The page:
Petitions for Rehearing En Banc and before the Division Denied February 14, 1969.
Certiorari Denied May 19, 1969. See 89 S.Ct. 1765.
SPOTTSWOOD ROBINSON, III, Circuit Judge:
On the morning of June 14, 1965, a male intruder entered a residence and stunned an 80-year old occupant by inflicting a number of blows with a pistol. Somewhat later, a laundryman making a call was confronted by the intruder who at gunpoint took $285 from him, and left him bound and gagged in a bedroom. Shortly thereafter, a female neighbor came into the house, whereupon the intruder, pistol in hand, allegedly forced her to undress and submit to sexual intercourse with him.
As soon as the intruder left, the rape complainant reported these occurrences. Two articles taken for examination during an immediate police investigation of the premises contained fingerprints matching appellant's.
Appellant was placed on trial on an eight-count indictment, and the rape complainant identified him again.
When appellant surrendered to the police, his trial attorney, who accompanied him, requested that she be informed as to when a lineup would be held, leaving her card for this purpose and stating her desire to be present. Appellant testified that he had apprehensions about the lineup and wanted his counsel there as a safeguard against the unfairness of any identification. But without notice to counsel and in her absence, appellant was placed in a lineup and identified by the rape complainant. And at the trial the complainant not only again identified appellant in the courtroom, but also testified to her prior identification at the lineup.
Appellant asserted prejudice of constitutional dimension as a consequence of the lineup conducted in the absence of his attorney, but it is clear that the contention so postulated must be rejected. In United States v. Wade
Appellant now urges that we are free to apply retroactively the Wade-Gilbert principle, not as a matter of constitutional compulsion, but in the exercise of our supervisory power over the administration of criminal justice in the District of Columbia. He points to the fact that what is involved here is not a claim that he should have been supplied a lawyer for the lineup;
We perceive some merit in this contention, and are ourselves concerned over the collapse, albeit unintended, of counsel's arrangements,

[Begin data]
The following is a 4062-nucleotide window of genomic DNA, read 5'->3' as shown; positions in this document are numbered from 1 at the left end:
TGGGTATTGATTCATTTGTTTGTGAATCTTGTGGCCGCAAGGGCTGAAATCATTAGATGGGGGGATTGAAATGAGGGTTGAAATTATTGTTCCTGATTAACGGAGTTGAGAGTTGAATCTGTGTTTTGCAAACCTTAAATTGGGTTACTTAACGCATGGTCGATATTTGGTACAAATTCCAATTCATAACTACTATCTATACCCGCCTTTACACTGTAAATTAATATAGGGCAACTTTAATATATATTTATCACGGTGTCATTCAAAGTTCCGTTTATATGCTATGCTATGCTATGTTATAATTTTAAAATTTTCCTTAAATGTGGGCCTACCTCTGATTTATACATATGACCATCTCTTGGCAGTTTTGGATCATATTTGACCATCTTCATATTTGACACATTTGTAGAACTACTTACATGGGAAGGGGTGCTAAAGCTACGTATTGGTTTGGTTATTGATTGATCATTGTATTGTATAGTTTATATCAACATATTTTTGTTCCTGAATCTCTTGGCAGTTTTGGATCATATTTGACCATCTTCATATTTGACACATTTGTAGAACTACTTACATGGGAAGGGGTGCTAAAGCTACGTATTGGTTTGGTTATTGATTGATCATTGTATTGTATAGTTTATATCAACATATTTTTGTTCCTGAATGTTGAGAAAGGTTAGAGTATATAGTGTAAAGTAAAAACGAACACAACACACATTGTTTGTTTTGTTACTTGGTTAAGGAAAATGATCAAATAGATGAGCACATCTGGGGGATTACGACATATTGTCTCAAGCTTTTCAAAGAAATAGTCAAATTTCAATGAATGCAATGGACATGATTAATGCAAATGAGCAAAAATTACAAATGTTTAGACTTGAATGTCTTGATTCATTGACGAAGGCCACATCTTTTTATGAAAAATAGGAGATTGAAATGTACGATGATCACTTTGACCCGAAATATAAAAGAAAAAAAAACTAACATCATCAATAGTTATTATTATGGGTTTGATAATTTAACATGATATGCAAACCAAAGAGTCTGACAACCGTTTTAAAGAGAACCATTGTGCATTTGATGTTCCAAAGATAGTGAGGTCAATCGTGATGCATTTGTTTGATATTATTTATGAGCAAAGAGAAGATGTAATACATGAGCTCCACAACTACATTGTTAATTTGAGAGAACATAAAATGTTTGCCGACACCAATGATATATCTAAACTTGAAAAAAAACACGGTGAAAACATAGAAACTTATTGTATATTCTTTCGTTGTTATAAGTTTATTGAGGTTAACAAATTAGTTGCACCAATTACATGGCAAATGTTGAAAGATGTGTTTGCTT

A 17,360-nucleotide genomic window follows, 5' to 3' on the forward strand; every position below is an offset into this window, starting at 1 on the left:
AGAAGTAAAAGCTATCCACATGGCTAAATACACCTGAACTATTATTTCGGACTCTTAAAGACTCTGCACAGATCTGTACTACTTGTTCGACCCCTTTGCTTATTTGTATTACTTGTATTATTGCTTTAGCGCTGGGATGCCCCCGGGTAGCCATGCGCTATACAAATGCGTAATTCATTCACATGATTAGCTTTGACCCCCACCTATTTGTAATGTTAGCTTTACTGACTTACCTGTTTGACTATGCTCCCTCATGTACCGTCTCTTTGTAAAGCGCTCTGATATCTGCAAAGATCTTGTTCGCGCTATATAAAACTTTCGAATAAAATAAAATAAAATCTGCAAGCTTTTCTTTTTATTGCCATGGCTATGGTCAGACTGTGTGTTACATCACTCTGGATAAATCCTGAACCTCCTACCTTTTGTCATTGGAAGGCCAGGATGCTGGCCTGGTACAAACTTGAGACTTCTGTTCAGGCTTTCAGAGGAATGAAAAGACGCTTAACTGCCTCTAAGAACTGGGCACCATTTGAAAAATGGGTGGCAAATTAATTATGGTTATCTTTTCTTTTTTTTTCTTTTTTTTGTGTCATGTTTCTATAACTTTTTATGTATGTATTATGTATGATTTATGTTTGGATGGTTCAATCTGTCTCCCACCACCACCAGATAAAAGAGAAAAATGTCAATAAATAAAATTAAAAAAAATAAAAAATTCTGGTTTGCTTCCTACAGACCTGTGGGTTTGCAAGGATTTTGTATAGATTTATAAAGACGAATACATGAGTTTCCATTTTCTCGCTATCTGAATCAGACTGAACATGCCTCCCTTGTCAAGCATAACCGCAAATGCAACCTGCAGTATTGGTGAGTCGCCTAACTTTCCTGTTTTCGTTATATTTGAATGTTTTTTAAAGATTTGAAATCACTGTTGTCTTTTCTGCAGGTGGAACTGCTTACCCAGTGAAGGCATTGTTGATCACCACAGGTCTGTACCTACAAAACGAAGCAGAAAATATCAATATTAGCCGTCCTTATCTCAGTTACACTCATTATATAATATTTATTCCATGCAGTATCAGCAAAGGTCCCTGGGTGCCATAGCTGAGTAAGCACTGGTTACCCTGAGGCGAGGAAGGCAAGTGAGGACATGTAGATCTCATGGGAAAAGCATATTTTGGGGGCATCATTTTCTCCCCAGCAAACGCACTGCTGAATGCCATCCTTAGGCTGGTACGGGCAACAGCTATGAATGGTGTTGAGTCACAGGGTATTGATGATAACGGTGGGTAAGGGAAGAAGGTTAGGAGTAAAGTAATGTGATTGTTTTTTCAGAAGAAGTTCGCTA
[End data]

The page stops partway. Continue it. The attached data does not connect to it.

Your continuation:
Nor can we accept appellant's thesis that we might more appropriately confer retroactivity if it is confined to situations where the suspect had counsel who sought affirmatively to arrange for attendance at the lineup. We recognize that a dispensation so limited would ordinarily benefit only those who were financially able to engage counsel at or very shortly after arrest, and we are sensitive to the fact that most defendants in criminal cases in this jurisdiction could not have done so.
The evidence showed that the rape complainant promptly submitted to a medical examination, in the course of which vaginal smears were obtained for testing. A pathologist testified that analysis revealed that the smears contained human spermatozoa. In his charge to the jury, the trial judge instructed that corroboration of the complainant's testimony was essential to a conviction of rape, and that the jury, in ascertaining whether it was, might "consider all the facts and circumstances surrounding the alleged" act, including, among several the judge mentioned, "the medical testimony * * * as to the presence of spermatozoa in her vagina."
Appellant now argues, however, that the judge erred in telling the jury that, the circumstance quoted might be considered on the issue of corroboration.
In rape prosecutions, "corroboration, in the sense that there must be circumstances in proof which tend to support the prosecutrix' story, is required."
In our view, however, the challenged reference in the charge was not to any extent an abnegation of that responsibility. Certainly, the probative value of this development would have increased greatly had there been proof that the complainant had not, during the 72-hour period prior to the discovery, had sexual relations with anyone other than the intruder. But we think that when the disputed item is examined in the light of other corroborating evidence, the absence of such proof did not eradicate its tendency to in some degree lend credence to the version the complainant related from the witness stand. What we have here is an instance of the familiar phenomenon of a circumstance, ostensibly impartial when seen in isolation, absorbing color when viewed with its surroundings. When what appellant claims is a neutral factor is examined in total evidentiary context, it loses a good deal of its neutrality.